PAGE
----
American Rescue Plan changes

As part of the third coronavirus stimulus package, the American Rescue Plan Act that was signed into law on March 11, 2021, the 2021 tax year saw key changes. Some of these changes remain in place for 2022, while others have not been renewed for the 2022 tax year.

  • The American Rescue Plan increased the maximum annual Child Tax Credit from $2,000 a child to $3,000 per child ages 6 to 17, and $3,600 for each child under the age of six. The increase lasted through 2021. Legislation to extend the increased credit for 2022 was not passed. For tax year 2022, the credit will revert back to $2,000 and be partially refundable.
  • The investment income limit for 2021 was raised from $3,650 to $10,000. This $10,000 figure will be pegged to inflation and adjusted accordingly every year going forward. For example, in 2022, the amount rises to $10,300. This is a permanent change as part of the American Rescue Plan Act.

Inflation adjustments

Dozens of tax breaks are adjusted annually for inflation, such as the IRS standard mileage rates. These may result in less tax liability, even if your income remains consistent from 2021 to 2022.

Changes in circumstances

Life events can affect your taxes in different ways. Will a marriage or divorce change your filing status and the associated tax rates? Are you expecting a child who will result in a child tax credit? Will a new home purchase entitle you to more deductions for mortgage interest and real estate taxes?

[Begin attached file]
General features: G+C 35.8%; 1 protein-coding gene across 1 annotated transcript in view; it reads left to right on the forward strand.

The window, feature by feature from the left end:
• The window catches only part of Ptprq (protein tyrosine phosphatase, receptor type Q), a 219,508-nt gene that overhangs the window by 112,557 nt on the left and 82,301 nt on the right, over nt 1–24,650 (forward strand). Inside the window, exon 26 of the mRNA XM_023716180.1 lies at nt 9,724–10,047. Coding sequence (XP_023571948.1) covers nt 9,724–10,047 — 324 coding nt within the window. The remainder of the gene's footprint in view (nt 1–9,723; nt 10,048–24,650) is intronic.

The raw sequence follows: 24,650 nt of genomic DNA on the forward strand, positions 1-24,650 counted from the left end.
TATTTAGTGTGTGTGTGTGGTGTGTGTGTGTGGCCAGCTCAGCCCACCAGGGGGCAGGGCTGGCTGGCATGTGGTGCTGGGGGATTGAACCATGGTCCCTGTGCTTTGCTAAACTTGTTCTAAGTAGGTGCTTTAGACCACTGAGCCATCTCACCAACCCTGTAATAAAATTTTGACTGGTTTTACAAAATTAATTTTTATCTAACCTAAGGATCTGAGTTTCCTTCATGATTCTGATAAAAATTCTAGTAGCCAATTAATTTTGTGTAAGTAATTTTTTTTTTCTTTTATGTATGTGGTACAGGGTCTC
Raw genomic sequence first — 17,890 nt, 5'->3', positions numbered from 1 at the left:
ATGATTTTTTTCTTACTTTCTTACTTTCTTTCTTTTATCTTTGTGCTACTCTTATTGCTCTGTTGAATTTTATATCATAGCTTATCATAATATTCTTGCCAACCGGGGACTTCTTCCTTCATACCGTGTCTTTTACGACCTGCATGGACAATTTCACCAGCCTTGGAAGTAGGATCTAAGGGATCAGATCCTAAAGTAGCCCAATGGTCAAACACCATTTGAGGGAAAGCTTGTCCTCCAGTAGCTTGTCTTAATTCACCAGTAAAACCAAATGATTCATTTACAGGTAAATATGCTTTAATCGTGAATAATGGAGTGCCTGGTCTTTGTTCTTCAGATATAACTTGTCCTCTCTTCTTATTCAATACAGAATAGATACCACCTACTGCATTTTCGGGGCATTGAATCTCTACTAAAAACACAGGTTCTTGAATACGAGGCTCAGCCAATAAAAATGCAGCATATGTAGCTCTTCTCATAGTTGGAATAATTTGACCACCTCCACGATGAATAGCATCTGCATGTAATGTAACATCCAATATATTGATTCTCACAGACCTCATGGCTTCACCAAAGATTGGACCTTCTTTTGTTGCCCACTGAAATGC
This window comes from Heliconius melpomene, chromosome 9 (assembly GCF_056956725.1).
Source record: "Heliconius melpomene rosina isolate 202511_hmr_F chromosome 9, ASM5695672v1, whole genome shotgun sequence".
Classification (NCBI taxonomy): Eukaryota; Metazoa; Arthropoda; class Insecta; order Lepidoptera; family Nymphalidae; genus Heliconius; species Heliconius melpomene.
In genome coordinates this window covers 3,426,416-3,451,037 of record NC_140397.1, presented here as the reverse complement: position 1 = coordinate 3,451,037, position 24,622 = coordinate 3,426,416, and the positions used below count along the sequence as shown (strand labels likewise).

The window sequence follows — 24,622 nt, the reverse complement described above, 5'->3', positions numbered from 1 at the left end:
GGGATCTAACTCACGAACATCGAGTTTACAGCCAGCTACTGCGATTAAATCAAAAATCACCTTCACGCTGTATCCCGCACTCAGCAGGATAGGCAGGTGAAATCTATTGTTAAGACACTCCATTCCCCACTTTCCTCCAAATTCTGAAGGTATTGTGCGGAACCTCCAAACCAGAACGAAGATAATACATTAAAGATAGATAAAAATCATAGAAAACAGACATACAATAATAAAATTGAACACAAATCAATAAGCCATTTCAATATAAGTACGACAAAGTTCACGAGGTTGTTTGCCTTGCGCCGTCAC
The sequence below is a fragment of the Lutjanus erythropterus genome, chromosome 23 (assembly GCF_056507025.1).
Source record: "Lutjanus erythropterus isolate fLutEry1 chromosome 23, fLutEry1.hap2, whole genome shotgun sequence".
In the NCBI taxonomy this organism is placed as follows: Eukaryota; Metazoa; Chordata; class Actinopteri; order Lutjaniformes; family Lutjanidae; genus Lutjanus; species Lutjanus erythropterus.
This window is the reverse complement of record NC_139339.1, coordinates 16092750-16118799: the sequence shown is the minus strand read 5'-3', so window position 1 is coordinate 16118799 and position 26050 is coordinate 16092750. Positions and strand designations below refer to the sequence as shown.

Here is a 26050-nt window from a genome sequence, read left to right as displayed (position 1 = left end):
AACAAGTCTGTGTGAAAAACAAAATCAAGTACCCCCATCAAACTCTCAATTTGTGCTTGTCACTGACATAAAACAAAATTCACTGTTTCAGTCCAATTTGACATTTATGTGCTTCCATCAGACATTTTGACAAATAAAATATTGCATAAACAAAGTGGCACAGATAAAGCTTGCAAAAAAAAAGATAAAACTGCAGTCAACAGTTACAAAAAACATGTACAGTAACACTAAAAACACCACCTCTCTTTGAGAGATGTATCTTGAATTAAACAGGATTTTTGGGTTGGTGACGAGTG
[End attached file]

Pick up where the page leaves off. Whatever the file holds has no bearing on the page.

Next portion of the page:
Am I Required to Pay Estimated Taxes?

If you don’t work for an employer who withholds taxes from each paycheck and you expect your tax bill to be more than $1,000, you are required to pay estimated taxes. Self-employed people and small business owners are among those who pay quarterly estimated taxes.

How Do I Pay My Estimated Taxes?

Fill out Form 1040-ES and mail it, along with a check, to the IRS. Or you can make estimated payments online via IRS Direct Pay .

What Happens If I Don’t Pay My Estimated Taxes?

If you don’t pay estimated taxes throughout the year, you will end up with a large tax bill when you file your tax return. You will also be subject to penalties for late payment on the taxes, which are owed quarterly.

The Bottom Line

While estimating taxes isn’t an exact science, coming close to the correct amount will help you avoid penalties if you’re mindful of the quarterly deadlines. It can be a good idea to consult a tax professional when questions arise about complex tax issues.

Article Sources
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  1. Internal Revenue Service. "Pay As You Go, So You Won't Owe: A Guide to Withholding, Estimated Taxes, and Ways to Avoid the Estimated Tax Penalty."

  2. Internal Revenue Service. "2022 Form 1040-ES," Page 3.

  3. DC.gov. “Emancipation Day.”

  4. Internal Revenue Service. "2022 Tax Filing Season Begins Jan. 24; IRS Outlines Refund Timing and What to Expect in Advance of April 18 Tax Deadline."

  5. Internal Revenue Service. "2022: Form 1040-ES," Page 1.

  6. Internal Revenue Service. “About Form W-4 P, Withholding Certificate for Pension or Annuity Payments.”

  7. Internal Revenue Service. “About Form W-4 V, Voluntary Withholding Request.”

  8. Internal Revenue Service. “About Form W-4, Employee’s Withholding Certificate.”

  9. Internal Revenue Service. "IRS Offers Overview of Tax Provisions in American Rescue Plan; Retroactive Tax Benefits Help Many People Now Preparing 2020 Returns."

  10. Internal Revenue Service. "26 CFR 601.602: Tax Forms and Instructions. Page 11."